In our Summer 2017 edition, we included an article titled “Don’t Turn the Page on Inflation.” Back then, economic growth was slow but steady, monetary policy was trying its best to drive inflation up toward Federal Reserve targets, but restrained fiscal policy was acting as a counterbalance. We asserted that the risk of dangerously high inflation was minimal, but that investors ought to begin thinking about which tools to use should inflation perk up. Inflation can be a dull topic, but it’s one that we cannot afford to ignore, as the risks to our financial goals can be pernicious. A portfolio invested in ultra-safe U.S. Treasury bills at the end of 1954 would have grown at an annualized rate of 4.35% by the end of 2019. At first glance, that seems satisfactory.
However, inflation over that time period increased by an annualized rate of 3.48% and would have eaten away nearly 80% of the investment’s return.1 While our philosophy and approach toward inflation have not changed since 2017, it seems as though everything else in the current pandemic-driven landscape has changed. Therefore, we thought it would be helpful to refresh our prior article by highlighting the forces currently at play.
After fighting inflation with all its might during the 1970s, the Federal Reserve has spent the past decade-plus doing everything it can to create inflation. Interest rate cuts and experimental monetary policy, such as quantitative easing, had limited effect. Despite a parabolic increase in the Federal Reserve’s balance sheet, inflationary pressures remained low. Even before the pandemic crisis hit in mid-March, inflation consistently ran below the central bank’s 2% target. Because economic growth and price increases have been stuck in low gear, inflation risk may feel like a thing of the past. Prices had risen quite slowly as we have recovered from the global financial crisis. Deflationary pressures from a more global labor supply market (as manufacturing and other jobs moved to lower-cost markets) and the continued rise of robotics and other technological advances kept downward pressure on prices throughout the economy. Today, monetary stimulus has accelerated, and, perhaps more importantly, fiscal policy has joined the fight.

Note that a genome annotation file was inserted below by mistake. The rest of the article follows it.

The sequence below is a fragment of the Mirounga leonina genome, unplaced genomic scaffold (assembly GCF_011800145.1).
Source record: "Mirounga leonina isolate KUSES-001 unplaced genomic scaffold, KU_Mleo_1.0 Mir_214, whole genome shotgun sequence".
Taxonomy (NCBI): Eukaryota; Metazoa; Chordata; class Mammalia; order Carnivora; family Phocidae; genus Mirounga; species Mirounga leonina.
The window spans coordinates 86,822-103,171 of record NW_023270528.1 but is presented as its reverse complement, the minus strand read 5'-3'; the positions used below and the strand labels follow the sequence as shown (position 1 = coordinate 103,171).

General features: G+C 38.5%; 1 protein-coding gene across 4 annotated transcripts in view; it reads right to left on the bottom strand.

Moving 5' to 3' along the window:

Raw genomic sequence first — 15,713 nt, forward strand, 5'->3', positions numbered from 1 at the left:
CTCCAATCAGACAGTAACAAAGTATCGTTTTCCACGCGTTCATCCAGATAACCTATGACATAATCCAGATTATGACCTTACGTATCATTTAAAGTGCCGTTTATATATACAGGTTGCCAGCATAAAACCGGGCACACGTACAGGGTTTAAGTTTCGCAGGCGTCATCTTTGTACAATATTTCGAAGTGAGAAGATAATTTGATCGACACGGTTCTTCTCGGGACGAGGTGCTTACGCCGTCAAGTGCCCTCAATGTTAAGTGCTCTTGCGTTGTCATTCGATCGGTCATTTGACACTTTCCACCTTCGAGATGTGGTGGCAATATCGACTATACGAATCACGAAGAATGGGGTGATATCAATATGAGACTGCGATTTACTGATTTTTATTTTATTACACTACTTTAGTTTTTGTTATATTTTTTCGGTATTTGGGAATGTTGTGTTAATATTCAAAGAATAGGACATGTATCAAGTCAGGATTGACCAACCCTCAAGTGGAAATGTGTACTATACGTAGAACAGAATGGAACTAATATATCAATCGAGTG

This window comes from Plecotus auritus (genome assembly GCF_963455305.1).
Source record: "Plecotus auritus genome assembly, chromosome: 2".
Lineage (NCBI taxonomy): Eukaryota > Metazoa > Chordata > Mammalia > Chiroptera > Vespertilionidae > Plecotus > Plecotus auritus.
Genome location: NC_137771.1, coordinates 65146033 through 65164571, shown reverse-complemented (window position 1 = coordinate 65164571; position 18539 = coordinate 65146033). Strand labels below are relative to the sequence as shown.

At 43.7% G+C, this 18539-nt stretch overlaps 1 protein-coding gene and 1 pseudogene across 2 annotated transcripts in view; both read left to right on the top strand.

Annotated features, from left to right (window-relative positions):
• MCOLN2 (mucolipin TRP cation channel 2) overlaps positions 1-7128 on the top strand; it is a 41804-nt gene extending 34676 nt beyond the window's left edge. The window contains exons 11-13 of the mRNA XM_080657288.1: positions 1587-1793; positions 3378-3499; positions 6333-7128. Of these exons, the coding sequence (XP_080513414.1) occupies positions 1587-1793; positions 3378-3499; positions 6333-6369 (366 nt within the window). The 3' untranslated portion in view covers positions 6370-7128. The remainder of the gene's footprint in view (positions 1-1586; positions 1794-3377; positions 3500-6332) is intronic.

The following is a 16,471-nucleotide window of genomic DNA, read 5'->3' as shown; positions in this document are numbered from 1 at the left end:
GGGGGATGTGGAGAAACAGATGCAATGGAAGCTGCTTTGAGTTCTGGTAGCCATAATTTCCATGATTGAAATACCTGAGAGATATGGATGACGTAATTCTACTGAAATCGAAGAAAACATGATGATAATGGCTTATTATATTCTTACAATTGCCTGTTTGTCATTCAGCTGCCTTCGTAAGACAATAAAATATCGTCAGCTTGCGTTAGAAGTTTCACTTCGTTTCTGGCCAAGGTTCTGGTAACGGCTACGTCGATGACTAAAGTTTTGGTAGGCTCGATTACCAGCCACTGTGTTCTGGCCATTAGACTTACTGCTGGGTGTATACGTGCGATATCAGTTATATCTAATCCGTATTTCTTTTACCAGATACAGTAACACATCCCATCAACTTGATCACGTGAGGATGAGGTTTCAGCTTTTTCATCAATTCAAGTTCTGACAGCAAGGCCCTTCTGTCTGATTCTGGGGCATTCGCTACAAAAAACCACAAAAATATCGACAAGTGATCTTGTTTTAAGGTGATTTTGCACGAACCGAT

In the aftermath of COVID-19, the Federal Reserve revived 2007–2008 financial crisis-era tools to keep markets operating smoothly, increasing its balance sheet by nearly $3.0 trillion.2 Long an absent partner on the stimulus front, the federal government quickly passed historic relief packages, pumping roughly $4.0 trillion into the economy and stretching its annual budget deficit to $3.1 trillion.3 This stimulus was not unique to the U.S.; the European Central Bank launched a $1.6 billion emergency bond-buying program in response to the coronavirus.4 Not to be outdone, the Bank of Japan pledged to buy up to nearly $600 billion of bonds, along with over $1.1 trillion of government spending and guarantees.5 It seems only natural that money creation on this scale should spark fears of inflation, particularly given investors’ historically sanguine outlook about it.
Similar inflation warnings were made after the financial crisis but were ultimately proved wrong. So why would this time be different? After the financial crisis, much of the stimulus was held on bank balance sheets. Today, more of the stimulus has ended up in household bank accounts. During the height of COVID-19-induced lockdowns in April, Americans’ total incomes rose by 11%, even as more than 20 million workers lost their jobs.6 According to classic economic thinking, more money in consumers’ pockets means that more money is likely to be spent; making inflation more likely this time around.